The Lifetime Achievement Award in Innovation recognizes researchers whose career accomplishments include innovations leading to a long-term positive impact on the lives of others and who are an inspiring influence for other innovators.
Professor Jan Nolta, Cell Biology and Human Anatomy and Internal Medicine, School of Medicine
Jan Nolta serves as the director of the Stem Cell Program and the UC Davis Gene Therapy Center in the Institute for Regenerative Cures at UC Davis Health in Sacramento. Nolta has gained a reputation as a prolific scientist with over three decades of experience in human stem cells, gene therapy and clinical trial development. She has been a tireless contributor to the field of regenerative medicine-related cures for a spectrum of diseases and injuries. She started her career helping to develop stem cell gene therapy treatments for “bubble baby disease.”
Over the past few years, Nolta has been collaborating with an interdisciplinary team including UC Davis Health professors Mehrdad Abedi, Joseph Tuscano and Gerhard Bauer to pioneer the California CAR-T program for cancer patients. To advance this innovation, Nolta’s group is cultivating potent cancer killer cells to treat leukemia and lymphoma in relapsed patients. The approach may tackle kidney, ovarian and bladder cancers down the line. The team is helping to facilitate change that would drive the cost of CAR-T therapies down while increasing accessibility so that life-saving, cutting-edge therapies can be provided to all patients in an equitable manner.
Nolta’s current research is focused on developing therapies that will use mesenchymal stem cells, or MSCs, to deliver factors for treating Huntington’s disease and other disorders and injuries. She is the scientific director of the Good Manufacturing Practice clean room facility at UC Davis, where stem cells of different types are being isolated or expanded for clinical trials.
Nolta has received multiple awards from the beginning of her career. Early awards include New Investigator Award in 1999; Research Career and Development Award, 1996; and an NIH award in 1997. More awards followed later including Huntington’s Disease Society of America Distinguished Leadership Award, 2008; California State University, Sacramento Distinguished Service Award, 2009, and many more. She has published over 200 peer-reviewed manuscripts in the stem cell field and has been editor-in-chief of the journal Stem Cells since 2013.
Nolta’s desire to serve the community and to make an impact on the lives of people has been one of the major driving forces for many of her career accomplishments. Her group focuses on “bench to the bedside” research, and she has been involved in numerous clinical trials of gene and cell therapy. As a first-generation faculty member, Nolta has been an advocate of a diverse science and health care workforce of the future and is currently leading or assisting with numerous training programs. Her passion is in training other first-generation students, and those from diverse backgrounds and lived experiences.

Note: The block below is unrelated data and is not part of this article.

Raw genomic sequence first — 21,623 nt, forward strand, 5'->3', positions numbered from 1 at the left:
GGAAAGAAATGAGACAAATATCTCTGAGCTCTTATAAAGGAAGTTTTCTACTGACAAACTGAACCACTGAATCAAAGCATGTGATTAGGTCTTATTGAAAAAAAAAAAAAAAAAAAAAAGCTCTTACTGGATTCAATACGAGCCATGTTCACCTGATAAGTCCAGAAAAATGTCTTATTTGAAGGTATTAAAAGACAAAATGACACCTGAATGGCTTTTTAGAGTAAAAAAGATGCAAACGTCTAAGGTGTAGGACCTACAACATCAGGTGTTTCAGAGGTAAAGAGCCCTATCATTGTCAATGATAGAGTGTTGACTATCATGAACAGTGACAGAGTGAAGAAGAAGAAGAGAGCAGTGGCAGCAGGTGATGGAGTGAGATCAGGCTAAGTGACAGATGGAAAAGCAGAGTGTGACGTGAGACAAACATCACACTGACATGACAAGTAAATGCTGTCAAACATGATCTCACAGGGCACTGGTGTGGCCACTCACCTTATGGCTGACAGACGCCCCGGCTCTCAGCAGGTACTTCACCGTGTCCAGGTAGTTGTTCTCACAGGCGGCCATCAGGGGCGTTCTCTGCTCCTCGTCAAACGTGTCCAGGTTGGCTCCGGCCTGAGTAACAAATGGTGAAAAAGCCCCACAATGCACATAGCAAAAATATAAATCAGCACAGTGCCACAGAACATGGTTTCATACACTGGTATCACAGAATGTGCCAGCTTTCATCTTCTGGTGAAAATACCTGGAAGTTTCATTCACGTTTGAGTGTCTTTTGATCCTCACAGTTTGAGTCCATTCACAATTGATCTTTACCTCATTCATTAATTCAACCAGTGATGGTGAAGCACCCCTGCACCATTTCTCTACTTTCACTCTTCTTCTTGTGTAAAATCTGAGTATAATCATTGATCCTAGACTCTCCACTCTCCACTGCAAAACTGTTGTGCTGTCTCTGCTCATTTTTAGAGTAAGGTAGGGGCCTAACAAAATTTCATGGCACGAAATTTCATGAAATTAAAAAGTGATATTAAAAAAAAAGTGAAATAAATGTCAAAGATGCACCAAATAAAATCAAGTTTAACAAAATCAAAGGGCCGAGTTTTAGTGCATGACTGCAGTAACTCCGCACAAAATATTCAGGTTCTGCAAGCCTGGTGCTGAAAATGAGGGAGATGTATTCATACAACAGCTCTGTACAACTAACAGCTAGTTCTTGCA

Innovative Community Partner Award
AgStart and The Lab@AgStart
Although startup incubators and office co-working spaces are not novel ideas, when AgStart was founded in 2012 through collaboration between UC Davis and a regional nonprofit, the program was one of the first in the country focused exclusively on supporting innovators in agriculture and food technology. For much of its first decade, AgStart existed as a “virtual” incubator supporting entrepreneurs with mentorship, education, community and connections to resources in our California agriculture and food ecosystem.
In May 2021 the program blossomed to include The Lab@AgStart, the largest wet-lab incubator for startup companies in California’s Central Valley region, giving innovators and startup entrepreneurs access to sophisticated wet-lab and food-lab facilities and equipment, along with office and co-working space. The lab is a member of the UC Davis Venture Catalyst DRIVE Network, and it is managed by Michael Clayton, a serial entrepreneur with over 20 years of domestic and international experience in the social venture space.
The Lab@AgStart is now fully occupied with startup company researchers and currently houses several UC Davis spinouts, including Pheronym, MyFloraDNA, Prism Bio, BCD Bioscience and Astrid Pharma. These and other startups at AgStart employ UC Davis doctoral graduates as well as providing employment experiences for undergraduate interns. The speed with which startup companies filled The Lab@AgStart facility demonstrates the pent-up demand for ag-tech and food/biotech related infrastructure in the region. In its first year of operation, startup companies residing at the incubator created over 24 new full-time professional jobs and brought over $45 million in private capital investment to the region.
About the awards program
The UC Davis Chancellor’s Innovation Awards program was established in 2016 to celebrate the university’s innovative contributions to the regional and global community. The program is run by Venture Catalyst, a unit within the Innovation and Technology Commercialization division of the Office of Research. The call for nominations for this year’s award was issued in March 2022.
Nominations were reviewed by a selection committee consisting of past recipients, representatives from the Office of Research, external partners and delegates named by the deans of various UC Davis schools and colleges. Committee members rated each nomination based on a predetermined protocol evaluating the uniqueness of the innovation and their potential societal impact. Recommendations from the committee were then submitted to the chancellor, provost and executive vice chancellor, and vice chancellor of research for final approval.